I actually got into licensing before launching my first range of products at the BCTF in 2012, but it takes time after entering into a contract for the products to be manufactured and go on sale! I did some work for a project at Christmas and it hasn't launched yet, it will do soon though, and I'll be doing lots of promoting online! I was at first a little nervous about the idea of licensing as the contractual element of it can be a bit stressful, but now I am actively looking for licensing deals and once the terms are agreed upon, can be a lucrative deal for both the manufacturing company and the designer themselves

Licensing is great as the designer retains copyright on the work. The company it is licensed to may have exclusivity for the designs just on their product, for example, fabric, but it can be licensed again in a different product area, meaning you can begin to bring in money for one design in more than one way at once.

A license always lasts for a set length of time, pays a pre determined royalty rate, and covers a certain territory (eg. Europe or worldwide) which is set out in a contact.

Another fab thing about licensing is that the designer is normally named and promoted heavily alongside the product which is great for promotion. I wouldn't be able to afford to launch my own range of phone cases, as much as I'd love to but doing the licensed collaboration with Korean company Lab C has seen them on sale internationally.

Thanks for giving us an insight into what you have been up to Jess. Keep us posted of any new developments, can't wait to see what's in the pipeline!!

Wednesday, 10 July 2013

BCTF favourites - Jessica Hogarth

I first met the lovely and talented Jessica Hogarth at BCTF left year. I'd been researching other Newcomers and thought I would contact Jessica to say hi and to tell her how lovely I thought her work was. It really stood out and I just loved her illustrative style. We exchanged emails a few times before the show and get to meet face to face on set-up day. It was great to put a face to the name and share the Newcomers experience with her.

Since then we have kept in touch and it has been great to see Jess and her work going from strength to strength and doing really well. We caught up again at BCTF 2013 and I was really interested to find out what she has been up to. Jess mentioned she had been working with an agent and has been working in licensing. This is an area I have wanted to explore myself so it was great to be able to pick the brains of someone who had done it already.  Join us on Friday to find out what she had to say...

Tuesday, 9 July 2013

Colours of Summer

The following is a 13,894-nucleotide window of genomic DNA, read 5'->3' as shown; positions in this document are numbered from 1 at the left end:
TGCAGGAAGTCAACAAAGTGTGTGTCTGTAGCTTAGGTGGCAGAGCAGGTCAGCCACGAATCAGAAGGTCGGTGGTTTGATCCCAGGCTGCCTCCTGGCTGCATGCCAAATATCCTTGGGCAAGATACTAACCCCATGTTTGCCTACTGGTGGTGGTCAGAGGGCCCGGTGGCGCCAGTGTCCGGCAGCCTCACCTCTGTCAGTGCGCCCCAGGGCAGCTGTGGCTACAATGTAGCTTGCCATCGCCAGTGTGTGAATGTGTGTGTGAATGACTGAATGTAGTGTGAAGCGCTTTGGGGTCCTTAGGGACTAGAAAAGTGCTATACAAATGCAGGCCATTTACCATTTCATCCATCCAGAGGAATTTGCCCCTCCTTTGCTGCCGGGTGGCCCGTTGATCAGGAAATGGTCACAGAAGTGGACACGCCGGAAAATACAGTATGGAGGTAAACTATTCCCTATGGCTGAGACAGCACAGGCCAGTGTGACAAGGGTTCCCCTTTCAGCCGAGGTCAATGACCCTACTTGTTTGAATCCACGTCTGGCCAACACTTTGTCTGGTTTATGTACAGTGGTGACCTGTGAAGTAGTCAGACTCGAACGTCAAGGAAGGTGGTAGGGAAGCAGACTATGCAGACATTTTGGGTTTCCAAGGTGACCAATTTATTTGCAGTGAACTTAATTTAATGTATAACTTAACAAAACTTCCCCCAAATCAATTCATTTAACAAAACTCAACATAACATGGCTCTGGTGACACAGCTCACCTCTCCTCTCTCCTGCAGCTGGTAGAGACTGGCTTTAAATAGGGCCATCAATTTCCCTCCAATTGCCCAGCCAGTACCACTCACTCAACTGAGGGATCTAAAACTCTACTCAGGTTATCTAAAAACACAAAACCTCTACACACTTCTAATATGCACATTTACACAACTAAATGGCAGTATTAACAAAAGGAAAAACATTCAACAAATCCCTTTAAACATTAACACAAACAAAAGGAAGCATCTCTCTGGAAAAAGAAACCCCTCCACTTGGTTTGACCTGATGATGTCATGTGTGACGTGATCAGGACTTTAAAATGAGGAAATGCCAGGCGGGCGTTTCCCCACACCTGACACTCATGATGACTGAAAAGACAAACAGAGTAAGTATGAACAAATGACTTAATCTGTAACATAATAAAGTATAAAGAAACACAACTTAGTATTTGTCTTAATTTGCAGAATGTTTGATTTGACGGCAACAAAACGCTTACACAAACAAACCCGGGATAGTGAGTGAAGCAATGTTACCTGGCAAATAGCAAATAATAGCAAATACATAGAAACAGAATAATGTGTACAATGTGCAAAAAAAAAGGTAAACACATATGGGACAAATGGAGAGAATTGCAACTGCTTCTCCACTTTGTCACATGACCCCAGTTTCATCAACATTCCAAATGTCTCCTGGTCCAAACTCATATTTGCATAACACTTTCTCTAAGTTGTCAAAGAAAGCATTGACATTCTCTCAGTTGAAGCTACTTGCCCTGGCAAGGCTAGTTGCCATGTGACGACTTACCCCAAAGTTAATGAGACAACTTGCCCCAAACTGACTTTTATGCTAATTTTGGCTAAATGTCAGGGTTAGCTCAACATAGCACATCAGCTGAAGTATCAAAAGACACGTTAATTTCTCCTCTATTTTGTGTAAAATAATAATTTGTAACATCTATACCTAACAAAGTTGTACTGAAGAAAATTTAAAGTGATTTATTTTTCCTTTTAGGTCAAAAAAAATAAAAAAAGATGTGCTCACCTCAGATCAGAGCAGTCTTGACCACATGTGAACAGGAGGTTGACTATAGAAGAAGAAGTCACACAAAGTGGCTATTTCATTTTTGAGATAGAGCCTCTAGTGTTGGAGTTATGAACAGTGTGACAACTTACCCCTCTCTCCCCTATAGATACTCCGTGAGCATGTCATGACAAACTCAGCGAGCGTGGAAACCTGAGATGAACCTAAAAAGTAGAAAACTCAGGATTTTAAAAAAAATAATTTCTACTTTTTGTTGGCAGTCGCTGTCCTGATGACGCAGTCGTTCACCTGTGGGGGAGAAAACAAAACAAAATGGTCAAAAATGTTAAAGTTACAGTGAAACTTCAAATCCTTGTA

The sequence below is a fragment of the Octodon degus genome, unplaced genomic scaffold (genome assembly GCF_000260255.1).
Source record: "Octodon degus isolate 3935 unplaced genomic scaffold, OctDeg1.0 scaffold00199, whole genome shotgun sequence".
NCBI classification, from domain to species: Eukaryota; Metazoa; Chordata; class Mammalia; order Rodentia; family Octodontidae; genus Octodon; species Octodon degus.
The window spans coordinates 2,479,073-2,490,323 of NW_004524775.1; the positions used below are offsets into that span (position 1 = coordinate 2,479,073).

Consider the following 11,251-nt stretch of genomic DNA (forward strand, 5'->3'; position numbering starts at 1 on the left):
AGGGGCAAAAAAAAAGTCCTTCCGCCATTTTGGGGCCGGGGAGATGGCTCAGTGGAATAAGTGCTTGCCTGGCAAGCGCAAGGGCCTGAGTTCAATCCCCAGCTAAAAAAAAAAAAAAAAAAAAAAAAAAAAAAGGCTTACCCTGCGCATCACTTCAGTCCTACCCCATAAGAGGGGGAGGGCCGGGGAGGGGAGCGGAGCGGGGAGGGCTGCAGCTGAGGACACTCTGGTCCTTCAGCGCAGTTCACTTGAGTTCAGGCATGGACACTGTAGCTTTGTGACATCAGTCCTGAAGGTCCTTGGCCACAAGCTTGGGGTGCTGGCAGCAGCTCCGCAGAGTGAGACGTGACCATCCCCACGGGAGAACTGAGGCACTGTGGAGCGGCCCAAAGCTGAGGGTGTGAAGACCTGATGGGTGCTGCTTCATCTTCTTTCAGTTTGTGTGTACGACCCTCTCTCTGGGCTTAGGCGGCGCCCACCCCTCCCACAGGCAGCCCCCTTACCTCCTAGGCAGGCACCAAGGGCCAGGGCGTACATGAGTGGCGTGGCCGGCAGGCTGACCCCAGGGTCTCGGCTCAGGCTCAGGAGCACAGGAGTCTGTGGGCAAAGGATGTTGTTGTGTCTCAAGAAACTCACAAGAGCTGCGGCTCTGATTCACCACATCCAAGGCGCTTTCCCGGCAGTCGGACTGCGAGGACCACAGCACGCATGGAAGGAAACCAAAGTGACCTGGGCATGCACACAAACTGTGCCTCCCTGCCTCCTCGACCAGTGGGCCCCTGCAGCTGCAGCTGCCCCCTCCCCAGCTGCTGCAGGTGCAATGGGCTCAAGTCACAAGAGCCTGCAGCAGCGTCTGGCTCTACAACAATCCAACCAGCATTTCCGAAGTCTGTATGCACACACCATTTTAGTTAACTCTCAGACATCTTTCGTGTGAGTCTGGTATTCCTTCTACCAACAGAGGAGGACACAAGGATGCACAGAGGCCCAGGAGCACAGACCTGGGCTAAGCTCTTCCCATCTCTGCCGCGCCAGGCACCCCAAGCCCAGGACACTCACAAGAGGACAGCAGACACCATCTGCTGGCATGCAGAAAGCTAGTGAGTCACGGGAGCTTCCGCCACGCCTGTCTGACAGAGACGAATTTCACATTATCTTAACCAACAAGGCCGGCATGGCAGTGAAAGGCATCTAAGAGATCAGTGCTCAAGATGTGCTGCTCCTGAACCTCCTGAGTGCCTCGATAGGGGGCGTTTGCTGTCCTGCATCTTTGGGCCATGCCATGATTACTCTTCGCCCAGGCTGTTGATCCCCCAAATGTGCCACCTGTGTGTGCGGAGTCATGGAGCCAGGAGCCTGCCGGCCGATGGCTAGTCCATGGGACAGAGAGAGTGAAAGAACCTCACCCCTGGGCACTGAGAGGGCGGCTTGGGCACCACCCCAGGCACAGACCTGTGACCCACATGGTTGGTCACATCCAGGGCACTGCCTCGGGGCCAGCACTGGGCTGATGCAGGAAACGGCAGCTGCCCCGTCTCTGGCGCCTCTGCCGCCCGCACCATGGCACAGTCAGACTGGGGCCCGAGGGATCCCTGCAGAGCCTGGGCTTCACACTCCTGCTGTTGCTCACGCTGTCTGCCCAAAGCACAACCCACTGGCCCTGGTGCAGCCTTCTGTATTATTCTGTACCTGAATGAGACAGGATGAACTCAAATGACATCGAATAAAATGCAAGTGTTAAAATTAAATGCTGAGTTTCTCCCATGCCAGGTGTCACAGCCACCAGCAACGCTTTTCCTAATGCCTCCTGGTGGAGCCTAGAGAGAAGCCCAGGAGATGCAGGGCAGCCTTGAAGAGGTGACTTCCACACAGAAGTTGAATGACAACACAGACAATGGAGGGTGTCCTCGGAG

I wanted to share a new little App discovery called Adobe Kuler, which I found out about from one the Screen Printing group a couple of weeks ago. It generates a 5-colour palette from whatever you point your phone at..... Clever eh? Hours of fun!!

I started playing with it in the garden one morning last week (when I was meant to be hanging out the washing!!). I think the poppy colours look really summery. I think you will be seeing a few more of these colour palettes in the near future.

 I've been that busy with interviews and new content for the blog that I just realised how long it has been since I have written a blog post about normal day-to-day life and the things I'm up to when I'm not working, making new work and blogging. So I just thought I would share a photo of my garden which suddenly seems to have sprung to life over the last few weeks and is now a riot of colour. The poppies I sprinkled last year have done me proud and the display is looking rather nice if I may say so myself!!

What are you growing in your garden at the moment?

Monday, 8 July 2013

Why Blog - Robin Houghton

I'm very excited to be interviewing Robin Houghton, author of Blogging for Creatives, a fab new book I've been reading. It's jam packed full of useful info helpful to even the most seasoned blogger! Read on to hear what she has to say about why she blogs.....

How long have you been blogging?

Since 2007

Why did you decide to start blogging and what was the main purpose of your blog when you first started?

My first blog was my business blog, which morphed out of the ‘online marketing tips’ email newsletter I’d been publishing since 2002. The time seemed right to embrace blogging and make the whole thing more of a conversation rather than a broadcast. I kept that blog pretty active until about a year ago. In 2012 I began two new blogs – one to support the publication of my book and the other on the subject of poetry, which I would say is more my passion these days.

How often do you post?